“Whatever the beliefs are, they should be brought to life in the behavior of leaders and employees. Companies should hire for these beliefs, should coach and provide feedback relating to them, should reward them, etc. We can do this in person and remotely. We just need to be clear about these beliefs and make sure our behavior follows accordingly.

“I find that leaders have moved away from these fundamentals in a virtual/Covid environment. Doing these basics well would continue to serve as a strong foundation for team effectiveness, but we aren’t spending the time on these elements during Covid. However, global teams have successfully operated remotely for years because they pay attention to these fundamental elements. It’s a priority for those teams”

You’ve worked with countless CEOs throughout your career. For these individuals, they really are at the top of the corporate ladder - what are the top things they need to think about in being THE thought leader?

(KJ) “There are several things CEOs need to think about if they want to lead their organization to success, especially in light of this new era of work, but let me emphasize three:

  1. Culture - In addition to what has already been expressed in the previous responses, CEOs should consider themselves as first in line as a culture keeper and shaper of an organization.

  2. Risk Tolerance - The CEO sets the pace on the risk of an organization. Coupled with this is how failure is dealt with because unknowingly many organizations have fear embedded in them. For organizations to grow, it takes risk.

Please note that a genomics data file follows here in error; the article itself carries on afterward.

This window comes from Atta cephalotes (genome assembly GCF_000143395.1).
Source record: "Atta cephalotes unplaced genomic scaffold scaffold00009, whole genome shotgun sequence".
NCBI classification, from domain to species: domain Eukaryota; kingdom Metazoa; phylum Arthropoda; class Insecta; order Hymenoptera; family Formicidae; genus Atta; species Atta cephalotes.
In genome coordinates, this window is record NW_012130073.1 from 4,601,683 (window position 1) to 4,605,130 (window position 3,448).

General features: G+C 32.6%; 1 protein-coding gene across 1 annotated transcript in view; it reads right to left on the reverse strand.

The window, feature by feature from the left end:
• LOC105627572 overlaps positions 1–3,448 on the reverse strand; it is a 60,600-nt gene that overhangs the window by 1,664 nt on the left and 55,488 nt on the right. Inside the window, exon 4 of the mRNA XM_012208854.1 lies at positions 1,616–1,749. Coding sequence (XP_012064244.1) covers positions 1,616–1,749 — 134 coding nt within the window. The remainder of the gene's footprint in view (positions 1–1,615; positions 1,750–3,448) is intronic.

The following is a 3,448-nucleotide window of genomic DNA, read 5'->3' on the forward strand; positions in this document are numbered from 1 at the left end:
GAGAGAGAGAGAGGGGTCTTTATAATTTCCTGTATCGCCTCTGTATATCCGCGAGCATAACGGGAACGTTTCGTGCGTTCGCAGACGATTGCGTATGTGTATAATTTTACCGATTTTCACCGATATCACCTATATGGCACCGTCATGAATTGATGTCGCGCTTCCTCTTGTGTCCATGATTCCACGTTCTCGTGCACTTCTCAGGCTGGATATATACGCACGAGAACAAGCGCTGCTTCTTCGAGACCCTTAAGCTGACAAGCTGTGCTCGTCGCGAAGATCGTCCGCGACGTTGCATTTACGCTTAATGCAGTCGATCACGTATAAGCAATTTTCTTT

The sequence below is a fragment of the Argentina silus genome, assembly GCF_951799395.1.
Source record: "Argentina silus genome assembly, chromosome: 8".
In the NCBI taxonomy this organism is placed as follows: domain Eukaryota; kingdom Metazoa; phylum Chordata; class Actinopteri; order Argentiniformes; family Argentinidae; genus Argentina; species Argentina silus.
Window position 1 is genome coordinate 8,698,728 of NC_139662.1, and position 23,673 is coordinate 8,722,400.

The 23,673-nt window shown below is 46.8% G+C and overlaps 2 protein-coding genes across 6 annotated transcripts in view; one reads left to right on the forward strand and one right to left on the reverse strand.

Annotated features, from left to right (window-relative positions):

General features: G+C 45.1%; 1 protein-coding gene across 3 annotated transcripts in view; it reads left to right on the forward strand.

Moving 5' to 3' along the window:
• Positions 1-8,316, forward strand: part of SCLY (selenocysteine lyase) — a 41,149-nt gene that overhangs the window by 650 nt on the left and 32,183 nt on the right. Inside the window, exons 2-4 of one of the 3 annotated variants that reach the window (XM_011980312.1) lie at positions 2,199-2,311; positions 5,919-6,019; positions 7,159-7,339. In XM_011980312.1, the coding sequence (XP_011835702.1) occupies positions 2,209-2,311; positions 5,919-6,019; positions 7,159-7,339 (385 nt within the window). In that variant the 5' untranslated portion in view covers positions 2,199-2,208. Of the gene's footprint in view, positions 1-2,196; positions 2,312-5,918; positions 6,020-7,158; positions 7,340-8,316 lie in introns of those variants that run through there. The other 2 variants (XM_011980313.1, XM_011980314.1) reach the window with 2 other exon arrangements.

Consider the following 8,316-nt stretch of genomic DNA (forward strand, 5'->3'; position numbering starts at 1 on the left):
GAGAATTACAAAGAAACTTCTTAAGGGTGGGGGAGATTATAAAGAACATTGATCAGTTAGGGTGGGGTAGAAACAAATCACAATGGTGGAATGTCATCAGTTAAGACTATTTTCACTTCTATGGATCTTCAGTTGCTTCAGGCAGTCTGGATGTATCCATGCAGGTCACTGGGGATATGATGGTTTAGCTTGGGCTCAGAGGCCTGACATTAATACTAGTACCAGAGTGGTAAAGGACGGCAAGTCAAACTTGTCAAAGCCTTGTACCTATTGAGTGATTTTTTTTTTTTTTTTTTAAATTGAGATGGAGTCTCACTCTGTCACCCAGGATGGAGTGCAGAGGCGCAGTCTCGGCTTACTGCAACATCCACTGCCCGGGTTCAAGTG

3. Talent - Successful CEOs spend the majority of their time on talent. Identifying top talent, assessing them, grooming them, promoting them, and holding their leaders accountable for doing the same is truly how high-performing organizations get perpetuated. The most important responsibility of a CEO is to create an environment that thrives because they have harnessed the power of highly effective talent management.”

For those who underestimate the power of properly run teams, how does your experience provide an argument in favor of the power of teams?

(KJ) “There are so many examples among us as to the power of leading effective teams. Just turn on the TV and watch any sporting event. This stuff is not rocket science but there is a huge knowledge and skill gap when it comes to making it happen. Seek the experts to help because it is very learnable and makes a tremendous difference in the success of organizations.”

Despite the cliche, teamwork truly does make the dream work. Kim’s decades of experience have proven this to be the case time and again, with organizations big and small. For teams that have found themselves complacent with their success, or struggling to meet their intended objectives, now is the time to get things in check.